The first Texas general election to be held under the state’s new voter identification law comes Tuesday and some voters are concerned about the new rules.
Duncanville voter Jennifer Fulbright said she was turned away in a municipal election this year because a minor discrepancy between her driver license and voter registration.
Then, voting early last month she was concerned when poll workers insisted on scanning her driver license, but could not answer her questions about how the information would be used.
“What is that information actually hooked up to, so once you scan it, where is the information going to, ok? And is it tied in to how I voted?”
Assistant Dallas County Election Administrator Robert Heard said ID’s are normally scanned only in early voting and only to read the voter’s information faster by computer.
“I can assure them that that information is very safe. That information is kept. It’s not going online. It’s not going anywhere,” he said.
Heard said the Election Department operates a dual data system that separates registration information from election results.
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“We can tell that they voted. We can’t tell how they voted or what they voted for,” he said.
But, Fulbright’s ID discrepancy in the Duncanville city election should not have been enough to turn her away, according to officials.
Her driver license showed her middle name as only an initial while her voter registration included the full middle name.
Heard said the state considers that “substantially similar.”
“That should have been OK, and I would say to that voter, she should have called the Elections Department,” he said.
Election officials have been training poll workers to properly use the new law in the general election Tuesday, when higher turnout is expected to provide the largest test of the new requirements so far.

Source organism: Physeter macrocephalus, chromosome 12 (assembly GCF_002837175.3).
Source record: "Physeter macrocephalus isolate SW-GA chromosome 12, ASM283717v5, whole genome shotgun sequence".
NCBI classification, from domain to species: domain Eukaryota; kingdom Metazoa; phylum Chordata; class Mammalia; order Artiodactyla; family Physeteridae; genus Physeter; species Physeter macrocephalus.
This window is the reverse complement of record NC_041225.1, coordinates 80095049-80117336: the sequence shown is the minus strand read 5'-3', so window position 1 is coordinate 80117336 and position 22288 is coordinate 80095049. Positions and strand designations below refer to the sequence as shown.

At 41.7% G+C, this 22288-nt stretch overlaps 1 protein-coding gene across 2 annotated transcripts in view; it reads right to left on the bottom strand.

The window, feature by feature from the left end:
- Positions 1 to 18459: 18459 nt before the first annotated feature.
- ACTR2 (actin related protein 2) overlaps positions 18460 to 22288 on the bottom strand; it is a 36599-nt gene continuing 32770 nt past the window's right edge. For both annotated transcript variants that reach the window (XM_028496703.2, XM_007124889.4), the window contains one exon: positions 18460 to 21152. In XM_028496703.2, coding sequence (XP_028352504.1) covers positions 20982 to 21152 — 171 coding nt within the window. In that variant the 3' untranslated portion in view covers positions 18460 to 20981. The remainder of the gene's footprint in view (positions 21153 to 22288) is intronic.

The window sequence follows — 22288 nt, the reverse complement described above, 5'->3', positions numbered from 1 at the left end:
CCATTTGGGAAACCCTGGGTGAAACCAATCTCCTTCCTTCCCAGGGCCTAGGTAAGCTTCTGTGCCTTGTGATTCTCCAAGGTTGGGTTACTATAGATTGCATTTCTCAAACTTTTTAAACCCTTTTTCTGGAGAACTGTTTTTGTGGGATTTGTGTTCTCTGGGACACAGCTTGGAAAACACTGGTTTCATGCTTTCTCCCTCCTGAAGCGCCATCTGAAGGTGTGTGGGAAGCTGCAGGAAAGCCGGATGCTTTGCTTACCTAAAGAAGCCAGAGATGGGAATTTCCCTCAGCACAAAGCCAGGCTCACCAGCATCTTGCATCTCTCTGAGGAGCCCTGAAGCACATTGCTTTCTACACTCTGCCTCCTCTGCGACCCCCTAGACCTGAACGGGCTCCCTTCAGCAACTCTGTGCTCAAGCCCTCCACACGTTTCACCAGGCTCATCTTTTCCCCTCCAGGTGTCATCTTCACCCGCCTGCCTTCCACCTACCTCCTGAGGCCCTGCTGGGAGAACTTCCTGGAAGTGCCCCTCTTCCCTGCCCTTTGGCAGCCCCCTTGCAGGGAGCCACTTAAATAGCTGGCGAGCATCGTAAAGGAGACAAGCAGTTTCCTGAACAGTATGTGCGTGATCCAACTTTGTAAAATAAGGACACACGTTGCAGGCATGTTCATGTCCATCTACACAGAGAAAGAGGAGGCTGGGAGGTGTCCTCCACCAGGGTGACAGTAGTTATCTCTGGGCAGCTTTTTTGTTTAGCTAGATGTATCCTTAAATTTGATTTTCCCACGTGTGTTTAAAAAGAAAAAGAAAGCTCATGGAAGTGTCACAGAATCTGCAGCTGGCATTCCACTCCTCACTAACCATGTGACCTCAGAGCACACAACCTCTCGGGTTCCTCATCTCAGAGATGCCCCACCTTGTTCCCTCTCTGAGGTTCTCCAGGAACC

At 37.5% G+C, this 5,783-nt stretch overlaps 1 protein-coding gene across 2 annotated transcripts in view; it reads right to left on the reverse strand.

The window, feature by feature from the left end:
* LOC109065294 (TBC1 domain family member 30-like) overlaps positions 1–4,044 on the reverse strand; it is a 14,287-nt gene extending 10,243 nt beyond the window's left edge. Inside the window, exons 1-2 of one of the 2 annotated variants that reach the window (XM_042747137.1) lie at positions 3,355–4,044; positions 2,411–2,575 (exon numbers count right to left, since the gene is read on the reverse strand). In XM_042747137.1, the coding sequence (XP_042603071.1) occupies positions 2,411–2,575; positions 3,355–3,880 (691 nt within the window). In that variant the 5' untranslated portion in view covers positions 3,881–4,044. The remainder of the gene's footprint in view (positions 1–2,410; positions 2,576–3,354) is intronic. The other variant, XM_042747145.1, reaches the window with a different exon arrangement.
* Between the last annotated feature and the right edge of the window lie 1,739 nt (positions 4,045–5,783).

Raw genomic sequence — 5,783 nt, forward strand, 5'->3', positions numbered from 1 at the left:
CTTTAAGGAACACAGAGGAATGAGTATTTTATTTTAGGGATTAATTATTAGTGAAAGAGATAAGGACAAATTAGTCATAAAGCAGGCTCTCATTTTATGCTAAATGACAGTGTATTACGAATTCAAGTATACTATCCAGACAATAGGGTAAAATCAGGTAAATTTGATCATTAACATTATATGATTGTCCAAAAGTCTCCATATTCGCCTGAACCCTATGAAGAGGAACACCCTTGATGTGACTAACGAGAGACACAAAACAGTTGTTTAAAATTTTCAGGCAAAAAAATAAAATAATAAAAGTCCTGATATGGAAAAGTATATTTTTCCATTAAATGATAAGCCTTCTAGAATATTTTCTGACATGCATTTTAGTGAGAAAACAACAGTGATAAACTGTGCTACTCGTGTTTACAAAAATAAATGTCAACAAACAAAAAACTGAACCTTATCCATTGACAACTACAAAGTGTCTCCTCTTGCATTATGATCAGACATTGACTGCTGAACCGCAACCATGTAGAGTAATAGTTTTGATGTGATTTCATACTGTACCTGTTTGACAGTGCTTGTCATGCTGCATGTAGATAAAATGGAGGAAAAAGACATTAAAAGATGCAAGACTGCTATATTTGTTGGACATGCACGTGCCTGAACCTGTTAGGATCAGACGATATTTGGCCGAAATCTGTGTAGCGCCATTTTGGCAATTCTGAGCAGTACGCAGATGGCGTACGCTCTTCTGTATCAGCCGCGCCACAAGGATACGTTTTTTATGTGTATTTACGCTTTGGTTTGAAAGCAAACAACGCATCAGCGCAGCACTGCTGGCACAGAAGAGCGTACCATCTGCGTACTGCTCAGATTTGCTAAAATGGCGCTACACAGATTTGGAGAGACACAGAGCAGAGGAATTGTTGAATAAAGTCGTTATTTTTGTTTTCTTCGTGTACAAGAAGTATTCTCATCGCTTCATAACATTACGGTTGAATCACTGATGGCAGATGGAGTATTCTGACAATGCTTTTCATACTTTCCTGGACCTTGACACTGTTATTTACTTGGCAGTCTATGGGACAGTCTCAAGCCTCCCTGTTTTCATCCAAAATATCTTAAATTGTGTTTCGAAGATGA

Dallas County Election Administrator Toni Pippins-Poole had forecasted as many as 37 percent of registered voters would cast ballots but rainy weather expected now could dampen voter interest.
“Voters like that perfect weather, but if there’s rain, there’s cold, they tend to think it’s not worth getting out into the rain or standing in line,” she said.
Even with an open governor seat up for grabs in this general election, Pippins-Poole said early voting was 10,000 votes behind the pace of 198,000 set four years ago.
But 27,000 mail-in ballots received so far are 6,000 ahead of the number four years ago and mail-in ballots can still be received through Tuesday evening.
If rain further hampers election day turn out, poll workers must be ready to handle returns in the rain. They’re provided with ponchos to help them prepare.
“So it goes on, whether its snow, sleet, rain, we’re just like the post office, we have to deliver,” Pippins-Poole said.
Fulbright said she believes the voter ID rules also discourage in person voting.
“A lot of people are hesitant now about going down to vote, based on all of this,” she said.